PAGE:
Home Safety Week cook safely poster


The National Fire Chiefs Council is working with local fire and rescue services to highlight the importance of fire detection in the home. Alarms can’t prevent fires but they do provide an early warning of fire, buying you valuable time to get out of the house.

Even if you think you’ve got sufficient alarms installed it’s worth taking time to double check as the advice and your personal circumstances may well have changed since you installed your alarms.


Smoke Alarms

Most of us are now quite familiar with smoke alarms but it’s worth checking that your alarms are up to scratch.


  • Double check your alarms are correctly fitted. They should be screwed into place on the ceiling – ideally in the centre of the room.
  • Make sure you have the right alarm in the right place. If your alarm is activated when cooking or taking a shower then you should install the alarm further away from the kitchen or bathroom.
  • One alarm is not enough. Your home should have at least one alarm on each level. We recommend you also install smoke alarms in rooms you use the most as this is where fires are most likely to start.
  • If your alarms are more than ten years old – replace them.
  • Alarms should be tested regularly – If you cannot reach them, ask for help to push the button, avoid climbing on chairs or furniture you could injure yourself if you fall.
  • If you use Telecare, your alarms should be linked to your Telecare system.

Heat alarms and kitchen safety

Most fires in the home start in the kitchen. Smoke alarms cannot be installed in the kitchen as steam and fumes from cooking will activate them.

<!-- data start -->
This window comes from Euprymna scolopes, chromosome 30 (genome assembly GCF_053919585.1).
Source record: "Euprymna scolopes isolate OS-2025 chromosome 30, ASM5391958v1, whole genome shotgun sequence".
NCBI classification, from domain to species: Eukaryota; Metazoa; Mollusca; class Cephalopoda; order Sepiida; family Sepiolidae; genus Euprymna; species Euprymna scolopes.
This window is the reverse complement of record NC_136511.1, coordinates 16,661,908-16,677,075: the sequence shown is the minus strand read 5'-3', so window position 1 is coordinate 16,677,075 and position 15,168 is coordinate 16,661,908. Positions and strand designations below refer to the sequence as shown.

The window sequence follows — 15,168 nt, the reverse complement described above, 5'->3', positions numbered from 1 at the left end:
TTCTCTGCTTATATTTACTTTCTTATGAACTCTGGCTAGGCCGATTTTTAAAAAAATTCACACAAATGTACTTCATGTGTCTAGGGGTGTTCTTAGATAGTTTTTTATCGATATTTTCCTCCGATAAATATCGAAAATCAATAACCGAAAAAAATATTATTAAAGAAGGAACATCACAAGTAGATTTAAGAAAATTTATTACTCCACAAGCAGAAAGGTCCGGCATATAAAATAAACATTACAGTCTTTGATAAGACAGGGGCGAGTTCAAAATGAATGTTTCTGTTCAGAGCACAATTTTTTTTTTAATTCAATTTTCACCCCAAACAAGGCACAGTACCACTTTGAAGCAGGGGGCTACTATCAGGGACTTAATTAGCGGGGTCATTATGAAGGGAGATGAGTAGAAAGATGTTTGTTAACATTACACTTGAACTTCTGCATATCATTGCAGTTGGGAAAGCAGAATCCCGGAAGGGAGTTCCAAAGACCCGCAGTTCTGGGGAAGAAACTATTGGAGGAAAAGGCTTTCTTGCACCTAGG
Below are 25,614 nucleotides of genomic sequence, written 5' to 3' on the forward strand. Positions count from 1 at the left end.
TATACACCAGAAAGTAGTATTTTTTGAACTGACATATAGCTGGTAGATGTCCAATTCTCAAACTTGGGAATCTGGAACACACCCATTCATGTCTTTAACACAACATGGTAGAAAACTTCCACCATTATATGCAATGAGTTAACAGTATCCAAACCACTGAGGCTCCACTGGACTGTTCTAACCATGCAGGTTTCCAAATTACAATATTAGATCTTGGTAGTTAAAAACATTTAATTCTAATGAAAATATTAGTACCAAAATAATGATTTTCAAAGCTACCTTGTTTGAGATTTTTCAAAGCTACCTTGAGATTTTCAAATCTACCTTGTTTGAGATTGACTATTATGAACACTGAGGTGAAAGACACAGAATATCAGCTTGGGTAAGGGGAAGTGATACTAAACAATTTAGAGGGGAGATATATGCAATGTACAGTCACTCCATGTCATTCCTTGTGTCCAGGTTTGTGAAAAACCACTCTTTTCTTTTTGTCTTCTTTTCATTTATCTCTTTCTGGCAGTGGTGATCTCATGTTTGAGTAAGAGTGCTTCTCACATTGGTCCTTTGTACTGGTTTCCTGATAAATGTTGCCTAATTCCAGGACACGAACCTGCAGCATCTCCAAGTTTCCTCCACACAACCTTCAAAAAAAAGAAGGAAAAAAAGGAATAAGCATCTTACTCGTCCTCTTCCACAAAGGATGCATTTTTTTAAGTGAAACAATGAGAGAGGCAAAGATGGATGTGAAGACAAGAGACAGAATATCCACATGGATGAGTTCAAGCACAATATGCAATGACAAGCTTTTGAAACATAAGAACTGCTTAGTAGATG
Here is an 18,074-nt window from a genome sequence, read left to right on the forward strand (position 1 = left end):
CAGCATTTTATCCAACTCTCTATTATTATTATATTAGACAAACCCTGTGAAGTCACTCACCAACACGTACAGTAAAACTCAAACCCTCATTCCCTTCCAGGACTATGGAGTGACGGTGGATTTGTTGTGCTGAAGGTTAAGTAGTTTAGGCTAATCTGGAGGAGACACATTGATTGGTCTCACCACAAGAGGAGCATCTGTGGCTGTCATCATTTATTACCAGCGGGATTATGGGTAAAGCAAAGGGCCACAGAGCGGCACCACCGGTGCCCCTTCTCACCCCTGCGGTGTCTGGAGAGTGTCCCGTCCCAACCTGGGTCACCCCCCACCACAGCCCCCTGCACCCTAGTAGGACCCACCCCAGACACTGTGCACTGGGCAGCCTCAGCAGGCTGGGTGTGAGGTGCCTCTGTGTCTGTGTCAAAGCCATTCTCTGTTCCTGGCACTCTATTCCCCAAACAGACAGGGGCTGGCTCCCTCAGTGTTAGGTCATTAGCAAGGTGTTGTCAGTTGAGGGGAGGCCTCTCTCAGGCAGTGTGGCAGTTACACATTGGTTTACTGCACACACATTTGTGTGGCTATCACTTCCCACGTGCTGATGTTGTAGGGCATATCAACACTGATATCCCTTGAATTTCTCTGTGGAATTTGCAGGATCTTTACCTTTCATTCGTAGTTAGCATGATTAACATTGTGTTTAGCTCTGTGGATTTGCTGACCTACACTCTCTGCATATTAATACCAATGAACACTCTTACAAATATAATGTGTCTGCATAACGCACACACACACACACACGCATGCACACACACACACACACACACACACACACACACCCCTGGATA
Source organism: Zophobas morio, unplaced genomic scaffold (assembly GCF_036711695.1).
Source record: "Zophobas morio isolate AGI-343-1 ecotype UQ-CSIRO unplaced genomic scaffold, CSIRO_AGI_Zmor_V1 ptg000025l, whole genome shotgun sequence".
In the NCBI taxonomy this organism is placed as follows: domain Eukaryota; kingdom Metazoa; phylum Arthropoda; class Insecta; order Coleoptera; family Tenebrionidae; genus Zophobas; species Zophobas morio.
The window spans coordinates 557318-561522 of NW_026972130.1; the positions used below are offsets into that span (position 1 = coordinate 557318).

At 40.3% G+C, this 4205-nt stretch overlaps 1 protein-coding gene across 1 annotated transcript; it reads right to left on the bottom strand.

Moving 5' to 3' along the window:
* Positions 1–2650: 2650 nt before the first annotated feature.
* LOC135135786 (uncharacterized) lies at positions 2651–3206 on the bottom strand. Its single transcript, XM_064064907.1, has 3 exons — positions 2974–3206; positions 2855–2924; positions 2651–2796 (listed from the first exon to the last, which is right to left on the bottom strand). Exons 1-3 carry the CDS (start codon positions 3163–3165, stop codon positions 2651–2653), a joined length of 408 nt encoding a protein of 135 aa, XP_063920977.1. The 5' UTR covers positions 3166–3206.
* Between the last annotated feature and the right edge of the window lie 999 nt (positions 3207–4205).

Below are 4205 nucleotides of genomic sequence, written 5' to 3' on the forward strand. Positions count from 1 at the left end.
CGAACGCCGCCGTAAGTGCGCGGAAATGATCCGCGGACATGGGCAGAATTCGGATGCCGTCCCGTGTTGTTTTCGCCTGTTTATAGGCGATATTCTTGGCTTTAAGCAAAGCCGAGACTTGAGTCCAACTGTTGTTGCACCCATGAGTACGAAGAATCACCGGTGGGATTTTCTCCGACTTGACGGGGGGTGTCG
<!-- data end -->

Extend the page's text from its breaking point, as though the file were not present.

• The best type of alarm for a kitchen is a heat alarm. They are not sensitive to smoke and activate when there is a rapid increase in temperature or a very high temperature.
  • Keep your equipment clean and in good working order. A build-up of fat and grease can ignite a fire
  • If you use a chip pan consider replacing it with a thermostat controlled electric deep fryer
  • Take care if you’re wearing loose clothing – it can catch fire so be sure not to lean over hot hobs or gas flames.
  • Don’t get distracted or forget about your cooking – set a timer to remind you.

Escape Routes

Think about how you would leave the house in an emergency Usually the best route out is the normal way you would leave your home but consider what you might do it this route was not available to take.

  • Keep your home clutter free. Make sure you can easily move around.
  • Don’t keep items on the stairs, they can cause an accident at the best of times.
  • Make sure any exits are clear. Even if it’s an exit your household tends not to use on a daily basis, in an emergency it might be the only escape route.

Can the Fire Service help you?

People’s lifestyle or circumstances may mean the Fire Service would consider them more at risk of having a fire. Factors such as smoking and hoarding, evidence of previous fires or near incidents of previous fires may mean someone is considered more vulnerable.

Do any of the following apply to you or someone you know?

  • Reduced ability to escape which could be due to age related mobility problems, physical impairment or hoarding behaviours which may block exits
  • Reduced ability to react which could be due to not having smoke alarms or the appropriate smoke alarms installed, substance dependency, mental health conditions or learning difficulties.

If you or someone you know may need some extra help in assessing and addressing the fire risk in their home then we urge you to get in touch with your local fire and rescue service.

The services they offer vary from area to area but they can offer general advice or Home Safety Visits which can advise you on fire prevention, detection (they may install smoke alarms if needed) and what to do in the event of a fire, or even a Safe and Well visit. The Safe and Well visit covers wider health and wellbeing issues and can signpost people for further help.